Demographic history inference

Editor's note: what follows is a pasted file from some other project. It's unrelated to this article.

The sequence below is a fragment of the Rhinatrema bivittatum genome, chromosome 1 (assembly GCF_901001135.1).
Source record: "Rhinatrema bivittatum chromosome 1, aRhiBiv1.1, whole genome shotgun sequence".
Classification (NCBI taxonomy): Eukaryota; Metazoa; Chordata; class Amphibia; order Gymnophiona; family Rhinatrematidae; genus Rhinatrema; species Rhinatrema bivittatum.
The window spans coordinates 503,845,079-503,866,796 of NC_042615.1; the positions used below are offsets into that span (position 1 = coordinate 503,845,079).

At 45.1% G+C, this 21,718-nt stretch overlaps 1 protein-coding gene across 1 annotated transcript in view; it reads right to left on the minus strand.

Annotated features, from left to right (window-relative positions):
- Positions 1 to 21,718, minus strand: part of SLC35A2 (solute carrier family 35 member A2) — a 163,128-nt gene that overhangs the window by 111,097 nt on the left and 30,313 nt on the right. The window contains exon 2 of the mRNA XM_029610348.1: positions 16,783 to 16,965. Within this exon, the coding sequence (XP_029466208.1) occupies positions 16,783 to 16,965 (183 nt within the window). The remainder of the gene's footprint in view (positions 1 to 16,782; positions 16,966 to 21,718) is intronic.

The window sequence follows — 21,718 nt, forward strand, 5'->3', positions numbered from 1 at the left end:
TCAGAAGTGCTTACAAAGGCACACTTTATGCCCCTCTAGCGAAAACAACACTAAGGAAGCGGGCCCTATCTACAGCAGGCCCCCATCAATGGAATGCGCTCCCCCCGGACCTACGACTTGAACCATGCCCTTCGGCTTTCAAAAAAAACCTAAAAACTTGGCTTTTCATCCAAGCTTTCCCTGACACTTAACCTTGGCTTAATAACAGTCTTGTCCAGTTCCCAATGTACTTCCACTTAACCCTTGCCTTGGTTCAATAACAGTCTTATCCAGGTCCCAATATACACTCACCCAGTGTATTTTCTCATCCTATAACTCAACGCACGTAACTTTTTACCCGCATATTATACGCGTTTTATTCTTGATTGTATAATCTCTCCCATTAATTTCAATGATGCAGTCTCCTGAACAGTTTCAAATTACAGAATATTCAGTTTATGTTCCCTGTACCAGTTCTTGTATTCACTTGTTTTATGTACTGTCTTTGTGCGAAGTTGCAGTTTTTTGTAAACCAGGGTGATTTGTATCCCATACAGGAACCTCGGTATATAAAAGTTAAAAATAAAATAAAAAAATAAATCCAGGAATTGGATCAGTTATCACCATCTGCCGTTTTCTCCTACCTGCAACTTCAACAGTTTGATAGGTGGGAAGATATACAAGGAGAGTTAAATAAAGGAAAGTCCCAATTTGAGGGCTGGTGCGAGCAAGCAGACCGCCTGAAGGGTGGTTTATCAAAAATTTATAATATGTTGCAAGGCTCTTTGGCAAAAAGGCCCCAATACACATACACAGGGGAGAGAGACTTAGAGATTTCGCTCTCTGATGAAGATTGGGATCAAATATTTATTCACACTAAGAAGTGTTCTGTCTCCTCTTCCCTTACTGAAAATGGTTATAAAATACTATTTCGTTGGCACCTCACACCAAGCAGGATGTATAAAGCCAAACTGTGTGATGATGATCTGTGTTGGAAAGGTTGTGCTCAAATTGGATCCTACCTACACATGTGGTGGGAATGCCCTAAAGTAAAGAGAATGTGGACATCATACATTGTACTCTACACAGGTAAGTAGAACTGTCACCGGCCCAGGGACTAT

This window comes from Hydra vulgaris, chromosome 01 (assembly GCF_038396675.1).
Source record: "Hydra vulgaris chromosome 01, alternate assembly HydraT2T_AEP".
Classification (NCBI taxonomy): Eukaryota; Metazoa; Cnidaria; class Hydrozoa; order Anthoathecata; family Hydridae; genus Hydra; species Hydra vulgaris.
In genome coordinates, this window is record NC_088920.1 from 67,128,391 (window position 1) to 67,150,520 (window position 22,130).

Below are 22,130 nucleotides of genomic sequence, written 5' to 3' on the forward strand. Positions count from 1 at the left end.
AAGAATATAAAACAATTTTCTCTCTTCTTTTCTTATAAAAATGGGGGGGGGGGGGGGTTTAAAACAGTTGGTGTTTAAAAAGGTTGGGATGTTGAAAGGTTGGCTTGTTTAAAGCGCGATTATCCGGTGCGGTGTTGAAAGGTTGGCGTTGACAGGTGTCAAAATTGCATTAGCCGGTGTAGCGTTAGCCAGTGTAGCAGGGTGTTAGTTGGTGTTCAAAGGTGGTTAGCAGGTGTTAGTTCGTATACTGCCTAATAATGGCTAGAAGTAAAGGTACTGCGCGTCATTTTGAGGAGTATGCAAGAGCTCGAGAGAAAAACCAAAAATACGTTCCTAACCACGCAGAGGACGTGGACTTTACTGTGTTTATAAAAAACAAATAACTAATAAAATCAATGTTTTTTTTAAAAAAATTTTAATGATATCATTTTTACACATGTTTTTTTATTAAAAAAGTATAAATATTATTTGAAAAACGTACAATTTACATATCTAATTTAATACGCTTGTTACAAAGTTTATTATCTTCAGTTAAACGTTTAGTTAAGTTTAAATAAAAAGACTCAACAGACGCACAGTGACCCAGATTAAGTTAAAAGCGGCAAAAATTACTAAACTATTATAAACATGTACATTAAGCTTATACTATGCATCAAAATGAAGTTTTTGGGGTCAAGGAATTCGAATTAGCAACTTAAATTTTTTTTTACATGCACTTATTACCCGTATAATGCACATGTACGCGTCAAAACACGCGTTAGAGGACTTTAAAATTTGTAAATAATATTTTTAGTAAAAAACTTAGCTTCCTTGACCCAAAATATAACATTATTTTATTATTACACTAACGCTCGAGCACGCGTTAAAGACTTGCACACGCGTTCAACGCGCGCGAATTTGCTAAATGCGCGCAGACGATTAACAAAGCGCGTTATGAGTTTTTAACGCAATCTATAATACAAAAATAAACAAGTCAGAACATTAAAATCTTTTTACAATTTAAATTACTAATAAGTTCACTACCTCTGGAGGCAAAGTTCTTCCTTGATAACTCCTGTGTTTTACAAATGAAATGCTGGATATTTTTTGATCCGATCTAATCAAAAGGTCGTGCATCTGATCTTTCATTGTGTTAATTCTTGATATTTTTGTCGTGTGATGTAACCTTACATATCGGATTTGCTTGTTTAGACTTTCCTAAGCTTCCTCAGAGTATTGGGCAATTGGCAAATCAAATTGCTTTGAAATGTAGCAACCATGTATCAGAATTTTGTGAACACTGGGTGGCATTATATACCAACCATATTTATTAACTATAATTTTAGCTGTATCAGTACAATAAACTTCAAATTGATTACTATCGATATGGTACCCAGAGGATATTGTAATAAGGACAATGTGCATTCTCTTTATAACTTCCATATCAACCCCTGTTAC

In order to infer effective population size changes in French Polynesia, we estimated demographic parameters from the joint Site Frequency Spectrum (SFS) using the composite-likelihood and coalescent simulation approach implemented in fastsimcoal v. 2.6 (Excoffier and Foll 2011; Excoffier et al. 2013). As outgroup sequences were unavailable, demographic inference used the distribution of minor allele frequencies (folded-SFS). Based on findings from population structure analysis (see Fig. 2) we tested two different demographic models: a two-population demographic model which treated French Polynesia as a single population (Fig. 3a) and a three-population demographic model which incorporated a within French Polynesia population split in which Maupiti was treated as a separate population (Fig. 3b). Parameter search ranges were selected based on historical records. Assuming a generation time of 2.5 years (Kikkawa and Degnan 1998), and a known introduction time of 80 years ago, tintro was fixed to 32 generations. Population size following introduction (Nintro) was fixed between 2 and 100 individuals (within reasonable bounds for a single event, human-mediated introduction). Population recovery following introduction (texp) was fixed between 19 and 26 generations ago (in line with timing of documented population expansion within French Polynesia). For the three-population model the establishment of the Maupiti population (tcol) was fixed between 11 and 14 generations ago (in line with the documented colonisation timeframe) and founding population size of the Maupiti population (Ncol) fixed between 2 and 500 individuals. The three-population demographic model also incorporated a population size change within the Maupiti population (tchange) which was fixed between 2 and 11 generations ago. Contemporary population sizes were estimated for each population with initial search ranges for SNZ (NSNZ), all French Polynesia (NAll FP) and FP cluster 1 (NFP1) set to between 10,000 and 10,000,000 individuals. Given the very small geographic size of the island of Maupiti, search ranges for FP cluster 2 (Maupiti only) were bounded between 5 and 1,000 individuals. For each demographic model, we performed 100 independent runs (100 expectation/conditional maximisation cycles, 1,000,000 simulations per run), and chose the run with the highest likelihood as the best parameter estimates. As mutation rates for silvereyes are unknown, parameter estimates were based on estimated mutation rates for collared flycatchers (Ficedula albicollis): 4.6 × 10−9 mutations per nucleotide site per generation (Smeds et al. 2016). As fastsimcoal requires the use of unlinked SNPs and is sensitive to missing data, we further filtered the LD-pruned dataset (see ‘Population structure’ section) to include only SNPs present in all individuals. VCFs were then converted to SFS format using the python script EasySFS.py (https://github.com/isaacovercast/easySFS) using flag-a to include all sites.